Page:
While malaria related deaths in the city have come down in the last five years, dengue is now an emerging public health concern, said civic experts on the eve of World
Mosquito Day, which is celebrated every year on August 20.
Locating breeding sites of Aedes mosquitoes which transmit the dengue virus is far more challenging than locating breeding spots of Anopheles mosquitoes that transmit the malarial parasite, said civic officials.
“Unlike malaria transmitting mosquitoes, which bite at night, dengue transmitting mosquitoes bite mostly during the day,” said an official from the civic body
“When people move during the day, one would not even realise when they are bitten,” said a civic official.
Another challenge with Aedes mosquitoes is that they transmit the virus to the subsequent generations, unlike Anopheles mosquitoes, experts said.
“This means that the eggs laid by Aedes mosquitoes also contain the virus,” said Rajan Naringrekar, the city’s insecticide officer.
He added that Aedes mosquitoes prefer domestic breeding sites, making it difficult for civic officials to have access to them.
“In most houses, we find the breeding sites under the flower pots or in defrost trays. It is not possible for us to check each and every household for this,” said Naringrekar.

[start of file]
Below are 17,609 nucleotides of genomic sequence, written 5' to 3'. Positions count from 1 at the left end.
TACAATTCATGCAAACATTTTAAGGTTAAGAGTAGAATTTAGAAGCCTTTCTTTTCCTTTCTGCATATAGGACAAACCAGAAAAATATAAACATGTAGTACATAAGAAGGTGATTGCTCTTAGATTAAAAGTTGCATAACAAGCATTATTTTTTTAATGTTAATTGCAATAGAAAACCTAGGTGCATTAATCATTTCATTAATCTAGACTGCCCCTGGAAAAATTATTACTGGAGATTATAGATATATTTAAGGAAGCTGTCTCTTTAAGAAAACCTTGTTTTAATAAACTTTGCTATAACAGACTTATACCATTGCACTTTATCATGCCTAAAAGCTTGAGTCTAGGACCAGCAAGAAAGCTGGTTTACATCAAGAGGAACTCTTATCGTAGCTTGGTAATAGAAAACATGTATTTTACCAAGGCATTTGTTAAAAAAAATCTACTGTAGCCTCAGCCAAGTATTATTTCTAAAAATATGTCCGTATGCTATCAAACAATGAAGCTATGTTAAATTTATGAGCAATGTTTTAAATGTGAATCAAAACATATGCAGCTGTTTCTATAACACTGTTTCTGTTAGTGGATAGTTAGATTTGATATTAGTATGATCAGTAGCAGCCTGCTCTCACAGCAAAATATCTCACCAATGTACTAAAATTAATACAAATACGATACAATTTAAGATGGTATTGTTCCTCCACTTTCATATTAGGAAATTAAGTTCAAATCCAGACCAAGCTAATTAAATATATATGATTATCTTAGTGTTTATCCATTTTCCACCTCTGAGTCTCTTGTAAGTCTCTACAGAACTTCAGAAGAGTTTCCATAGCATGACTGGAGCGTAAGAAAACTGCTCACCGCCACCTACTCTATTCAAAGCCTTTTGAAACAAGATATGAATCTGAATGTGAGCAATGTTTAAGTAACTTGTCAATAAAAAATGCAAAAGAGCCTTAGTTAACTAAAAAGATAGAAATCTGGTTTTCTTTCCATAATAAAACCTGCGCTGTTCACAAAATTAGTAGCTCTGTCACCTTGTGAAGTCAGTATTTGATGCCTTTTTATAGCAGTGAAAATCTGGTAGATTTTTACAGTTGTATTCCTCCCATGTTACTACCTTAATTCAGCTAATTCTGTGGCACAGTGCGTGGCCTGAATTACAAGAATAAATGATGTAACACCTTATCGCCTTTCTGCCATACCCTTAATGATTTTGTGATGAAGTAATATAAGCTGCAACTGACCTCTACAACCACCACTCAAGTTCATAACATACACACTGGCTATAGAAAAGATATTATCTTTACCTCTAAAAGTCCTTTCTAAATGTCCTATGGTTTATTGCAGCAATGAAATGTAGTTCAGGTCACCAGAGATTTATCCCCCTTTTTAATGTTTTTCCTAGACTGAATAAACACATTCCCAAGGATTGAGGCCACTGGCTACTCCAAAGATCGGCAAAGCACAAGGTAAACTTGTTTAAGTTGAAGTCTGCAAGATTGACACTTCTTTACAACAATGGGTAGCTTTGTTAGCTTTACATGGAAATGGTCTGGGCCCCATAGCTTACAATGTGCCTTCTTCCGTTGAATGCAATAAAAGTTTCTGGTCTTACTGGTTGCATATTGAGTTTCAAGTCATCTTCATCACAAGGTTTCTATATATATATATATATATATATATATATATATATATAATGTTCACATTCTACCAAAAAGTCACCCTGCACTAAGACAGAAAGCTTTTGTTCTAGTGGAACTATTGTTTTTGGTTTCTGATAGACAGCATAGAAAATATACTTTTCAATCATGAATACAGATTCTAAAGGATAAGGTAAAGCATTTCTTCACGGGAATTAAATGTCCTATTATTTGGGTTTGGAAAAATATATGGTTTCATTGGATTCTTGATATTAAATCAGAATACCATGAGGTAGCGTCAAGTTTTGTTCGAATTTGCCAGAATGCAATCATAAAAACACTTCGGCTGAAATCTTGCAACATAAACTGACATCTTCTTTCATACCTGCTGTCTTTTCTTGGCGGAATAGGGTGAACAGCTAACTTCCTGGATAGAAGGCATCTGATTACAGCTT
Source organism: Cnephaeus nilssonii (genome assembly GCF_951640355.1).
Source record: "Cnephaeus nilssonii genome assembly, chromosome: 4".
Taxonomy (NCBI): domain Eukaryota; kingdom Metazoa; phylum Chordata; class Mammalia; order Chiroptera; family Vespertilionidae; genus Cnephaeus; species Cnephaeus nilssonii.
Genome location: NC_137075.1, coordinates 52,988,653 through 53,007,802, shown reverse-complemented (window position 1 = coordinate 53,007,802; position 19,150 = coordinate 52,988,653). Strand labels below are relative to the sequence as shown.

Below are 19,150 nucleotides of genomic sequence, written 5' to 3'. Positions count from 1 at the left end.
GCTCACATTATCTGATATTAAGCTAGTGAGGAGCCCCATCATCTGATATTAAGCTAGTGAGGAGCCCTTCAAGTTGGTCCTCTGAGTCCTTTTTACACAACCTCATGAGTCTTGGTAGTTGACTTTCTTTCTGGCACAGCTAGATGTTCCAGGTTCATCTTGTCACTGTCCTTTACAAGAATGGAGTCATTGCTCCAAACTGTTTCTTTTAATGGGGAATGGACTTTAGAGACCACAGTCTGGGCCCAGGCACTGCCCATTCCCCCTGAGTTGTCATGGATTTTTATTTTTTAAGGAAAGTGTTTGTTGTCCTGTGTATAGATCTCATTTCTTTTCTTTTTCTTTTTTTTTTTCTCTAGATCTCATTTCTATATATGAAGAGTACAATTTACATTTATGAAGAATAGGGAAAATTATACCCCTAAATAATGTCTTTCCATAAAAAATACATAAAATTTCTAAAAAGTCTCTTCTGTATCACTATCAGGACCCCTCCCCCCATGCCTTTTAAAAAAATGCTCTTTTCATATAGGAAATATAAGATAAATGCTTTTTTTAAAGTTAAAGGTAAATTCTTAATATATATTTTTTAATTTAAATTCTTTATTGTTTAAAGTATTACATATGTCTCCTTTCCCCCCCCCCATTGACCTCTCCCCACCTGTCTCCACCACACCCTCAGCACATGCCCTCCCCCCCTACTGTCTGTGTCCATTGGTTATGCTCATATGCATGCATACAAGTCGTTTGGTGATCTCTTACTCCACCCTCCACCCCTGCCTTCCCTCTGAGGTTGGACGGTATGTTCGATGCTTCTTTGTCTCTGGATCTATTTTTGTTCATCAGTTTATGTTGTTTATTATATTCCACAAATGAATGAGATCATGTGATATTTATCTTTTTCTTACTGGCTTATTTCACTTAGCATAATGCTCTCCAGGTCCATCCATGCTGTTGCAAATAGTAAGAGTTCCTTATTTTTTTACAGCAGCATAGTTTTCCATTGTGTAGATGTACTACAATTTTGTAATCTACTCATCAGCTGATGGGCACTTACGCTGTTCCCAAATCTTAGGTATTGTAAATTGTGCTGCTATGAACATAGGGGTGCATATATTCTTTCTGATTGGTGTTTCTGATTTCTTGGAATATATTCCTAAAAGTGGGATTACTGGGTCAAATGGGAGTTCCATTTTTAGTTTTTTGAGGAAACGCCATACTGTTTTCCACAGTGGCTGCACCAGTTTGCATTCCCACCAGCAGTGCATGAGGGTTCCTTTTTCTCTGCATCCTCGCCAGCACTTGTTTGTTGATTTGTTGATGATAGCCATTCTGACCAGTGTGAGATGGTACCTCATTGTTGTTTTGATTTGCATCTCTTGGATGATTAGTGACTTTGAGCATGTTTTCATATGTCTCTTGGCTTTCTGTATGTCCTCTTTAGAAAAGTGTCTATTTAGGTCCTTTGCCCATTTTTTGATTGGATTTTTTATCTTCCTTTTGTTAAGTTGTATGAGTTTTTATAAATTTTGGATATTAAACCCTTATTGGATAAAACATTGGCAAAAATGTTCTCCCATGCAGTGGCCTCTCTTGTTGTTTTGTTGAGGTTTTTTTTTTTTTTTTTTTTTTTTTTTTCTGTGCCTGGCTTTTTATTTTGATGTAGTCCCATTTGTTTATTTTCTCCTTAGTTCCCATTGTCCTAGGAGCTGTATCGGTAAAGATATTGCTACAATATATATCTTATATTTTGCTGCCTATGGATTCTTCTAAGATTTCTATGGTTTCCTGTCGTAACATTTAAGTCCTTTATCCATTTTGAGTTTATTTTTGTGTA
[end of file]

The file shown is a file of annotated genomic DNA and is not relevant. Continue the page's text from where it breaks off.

Civic officials said better awareness about mosquito breeding among residents will curtail the breeding, leading to lesser number of dengue and malaria cases.
City doctors who have been treating both dengue and malaria cases, highlighted the fact that while there are drugs to treat malaria, for dengue, only symptomatic treatment is available. A total of 217 dengue and 2,595 malaria cases have been reported this year till August 4.
“The number of malaria cases may be more in number but that is because malaria detection progammes have become stronger. Just because there are fewer cases of dengue, it does not mean that it is not spreading in the community,” said an infectious disease specialist.